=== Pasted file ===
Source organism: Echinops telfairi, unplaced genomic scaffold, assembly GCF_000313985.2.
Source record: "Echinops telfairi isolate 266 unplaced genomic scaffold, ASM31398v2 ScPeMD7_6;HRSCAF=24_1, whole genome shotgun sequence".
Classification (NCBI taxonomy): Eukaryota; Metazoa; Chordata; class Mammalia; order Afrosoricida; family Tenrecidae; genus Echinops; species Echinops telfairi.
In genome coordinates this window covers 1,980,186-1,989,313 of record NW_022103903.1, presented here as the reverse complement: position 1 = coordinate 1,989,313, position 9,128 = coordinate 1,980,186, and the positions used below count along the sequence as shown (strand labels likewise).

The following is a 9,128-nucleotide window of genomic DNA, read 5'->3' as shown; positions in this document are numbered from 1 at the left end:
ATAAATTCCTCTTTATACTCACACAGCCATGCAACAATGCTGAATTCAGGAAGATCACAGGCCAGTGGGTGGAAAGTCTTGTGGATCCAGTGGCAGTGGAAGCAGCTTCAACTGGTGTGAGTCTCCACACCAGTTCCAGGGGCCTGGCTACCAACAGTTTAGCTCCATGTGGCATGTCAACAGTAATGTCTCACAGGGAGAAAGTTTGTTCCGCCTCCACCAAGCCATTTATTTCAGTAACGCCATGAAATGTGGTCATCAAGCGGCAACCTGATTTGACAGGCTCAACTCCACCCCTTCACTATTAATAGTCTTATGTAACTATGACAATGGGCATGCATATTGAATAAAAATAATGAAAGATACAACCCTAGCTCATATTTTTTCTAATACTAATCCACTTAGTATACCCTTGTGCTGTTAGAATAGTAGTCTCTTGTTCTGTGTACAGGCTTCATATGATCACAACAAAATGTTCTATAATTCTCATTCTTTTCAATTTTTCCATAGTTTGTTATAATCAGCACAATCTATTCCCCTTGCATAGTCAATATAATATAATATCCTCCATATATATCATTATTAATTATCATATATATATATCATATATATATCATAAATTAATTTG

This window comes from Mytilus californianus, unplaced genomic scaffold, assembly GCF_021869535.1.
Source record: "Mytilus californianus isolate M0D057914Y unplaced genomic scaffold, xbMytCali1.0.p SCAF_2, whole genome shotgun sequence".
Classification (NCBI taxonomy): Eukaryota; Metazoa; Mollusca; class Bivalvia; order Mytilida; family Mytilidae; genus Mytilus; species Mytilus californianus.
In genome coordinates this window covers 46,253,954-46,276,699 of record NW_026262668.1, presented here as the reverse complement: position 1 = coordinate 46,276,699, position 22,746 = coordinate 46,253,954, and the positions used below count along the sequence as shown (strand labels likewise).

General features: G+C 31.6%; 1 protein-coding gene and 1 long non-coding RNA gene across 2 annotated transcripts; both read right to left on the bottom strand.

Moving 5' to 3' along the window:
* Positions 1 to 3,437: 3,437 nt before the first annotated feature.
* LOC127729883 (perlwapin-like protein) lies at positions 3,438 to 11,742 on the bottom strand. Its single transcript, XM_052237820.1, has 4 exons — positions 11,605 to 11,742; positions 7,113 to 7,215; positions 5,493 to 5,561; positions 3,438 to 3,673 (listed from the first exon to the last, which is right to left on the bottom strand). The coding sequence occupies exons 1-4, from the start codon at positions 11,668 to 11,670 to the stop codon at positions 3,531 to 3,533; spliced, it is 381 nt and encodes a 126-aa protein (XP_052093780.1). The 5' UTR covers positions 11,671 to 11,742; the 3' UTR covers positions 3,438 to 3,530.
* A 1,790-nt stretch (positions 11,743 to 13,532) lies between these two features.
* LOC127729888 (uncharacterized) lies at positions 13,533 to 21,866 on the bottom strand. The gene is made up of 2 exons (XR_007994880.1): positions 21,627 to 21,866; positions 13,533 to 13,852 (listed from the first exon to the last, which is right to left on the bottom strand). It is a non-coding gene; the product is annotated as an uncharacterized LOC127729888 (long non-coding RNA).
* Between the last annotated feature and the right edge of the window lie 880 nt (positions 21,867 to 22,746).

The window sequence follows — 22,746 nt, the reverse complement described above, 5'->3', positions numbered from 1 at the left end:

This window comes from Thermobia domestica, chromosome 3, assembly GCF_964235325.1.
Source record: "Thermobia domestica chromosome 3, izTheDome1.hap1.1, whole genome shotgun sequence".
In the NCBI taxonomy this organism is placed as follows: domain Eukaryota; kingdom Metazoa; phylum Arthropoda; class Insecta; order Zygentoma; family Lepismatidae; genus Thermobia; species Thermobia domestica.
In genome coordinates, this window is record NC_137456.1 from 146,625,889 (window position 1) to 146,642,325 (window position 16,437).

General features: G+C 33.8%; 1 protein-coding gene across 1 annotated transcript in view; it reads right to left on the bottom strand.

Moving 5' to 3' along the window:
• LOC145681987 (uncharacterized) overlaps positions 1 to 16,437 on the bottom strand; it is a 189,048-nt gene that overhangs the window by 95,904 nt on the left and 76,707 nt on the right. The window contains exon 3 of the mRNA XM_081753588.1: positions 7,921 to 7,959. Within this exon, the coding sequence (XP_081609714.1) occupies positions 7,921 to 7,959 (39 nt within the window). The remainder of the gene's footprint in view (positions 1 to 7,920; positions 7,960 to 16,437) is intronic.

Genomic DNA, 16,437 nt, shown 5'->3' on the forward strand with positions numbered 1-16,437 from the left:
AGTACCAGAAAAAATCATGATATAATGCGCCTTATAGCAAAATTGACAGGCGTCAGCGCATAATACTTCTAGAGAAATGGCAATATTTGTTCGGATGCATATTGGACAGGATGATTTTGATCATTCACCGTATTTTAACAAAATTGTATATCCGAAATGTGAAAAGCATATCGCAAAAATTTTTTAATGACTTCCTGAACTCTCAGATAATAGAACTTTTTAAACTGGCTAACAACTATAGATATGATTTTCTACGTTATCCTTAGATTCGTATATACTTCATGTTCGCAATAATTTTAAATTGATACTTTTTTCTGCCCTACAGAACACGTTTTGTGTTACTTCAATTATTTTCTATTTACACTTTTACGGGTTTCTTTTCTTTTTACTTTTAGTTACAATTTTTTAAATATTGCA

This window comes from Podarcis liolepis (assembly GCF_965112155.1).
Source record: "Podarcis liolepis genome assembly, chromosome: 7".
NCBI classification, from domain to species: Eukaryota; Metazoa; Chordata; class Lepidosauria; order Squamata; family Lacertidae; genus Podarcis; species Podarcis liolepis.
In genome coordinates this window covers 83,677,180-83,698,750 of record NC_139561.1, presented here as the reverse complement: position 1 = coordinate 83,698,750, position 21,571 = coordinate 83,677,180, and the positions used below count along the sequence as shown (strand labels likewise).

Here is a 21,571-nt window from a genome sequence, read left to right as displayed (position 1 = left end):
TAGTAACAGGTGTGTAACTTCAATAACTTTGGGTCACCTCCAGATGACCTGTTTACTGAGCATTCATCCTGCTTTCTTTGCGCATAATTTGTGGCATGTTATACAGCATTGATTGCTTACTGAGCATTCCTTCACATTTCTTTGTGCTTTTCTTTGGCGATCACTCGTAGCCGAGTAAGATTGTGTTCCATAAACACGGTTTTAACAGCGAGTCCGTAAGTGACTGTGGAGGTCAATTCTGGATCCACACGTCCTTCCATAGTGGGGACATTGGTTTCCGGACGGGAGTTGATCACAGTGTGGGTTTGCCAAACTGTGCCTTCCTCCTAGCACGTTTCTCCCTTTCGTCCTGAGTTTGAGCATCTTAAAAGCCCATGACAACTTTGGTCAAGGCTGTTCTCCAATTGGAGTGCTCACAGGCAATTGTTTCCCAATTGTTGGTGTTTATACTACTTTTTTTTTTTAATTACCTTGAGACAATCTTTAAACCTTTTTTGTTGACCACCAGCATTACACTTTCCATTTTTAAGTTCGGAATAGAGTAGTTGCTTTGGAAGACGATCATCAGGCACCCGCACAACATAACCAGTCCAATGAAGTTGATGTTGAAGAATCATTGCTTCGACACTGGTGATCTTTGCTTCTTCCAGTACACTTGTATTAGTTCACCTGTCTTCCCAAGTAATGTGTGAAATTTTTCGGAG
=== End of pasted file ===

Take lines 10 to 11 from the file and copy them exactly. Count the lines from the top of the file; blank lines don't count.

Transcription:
In genome coordinates this window covers 46,253,954-46,276,699 of record NW_026262668.1, presented here as the reverse complement: position 1 = coordinate 46,276,699, position 22,746 = coordinate 46,253,954, and the positions used below count along the sequence as shown (strand labels likewise).

General features: G+C 31.6%; 1 protein-coding gene and 1 long non-coding RNA gene across 2 annotated transcripts; both read right to left on the bottom strand.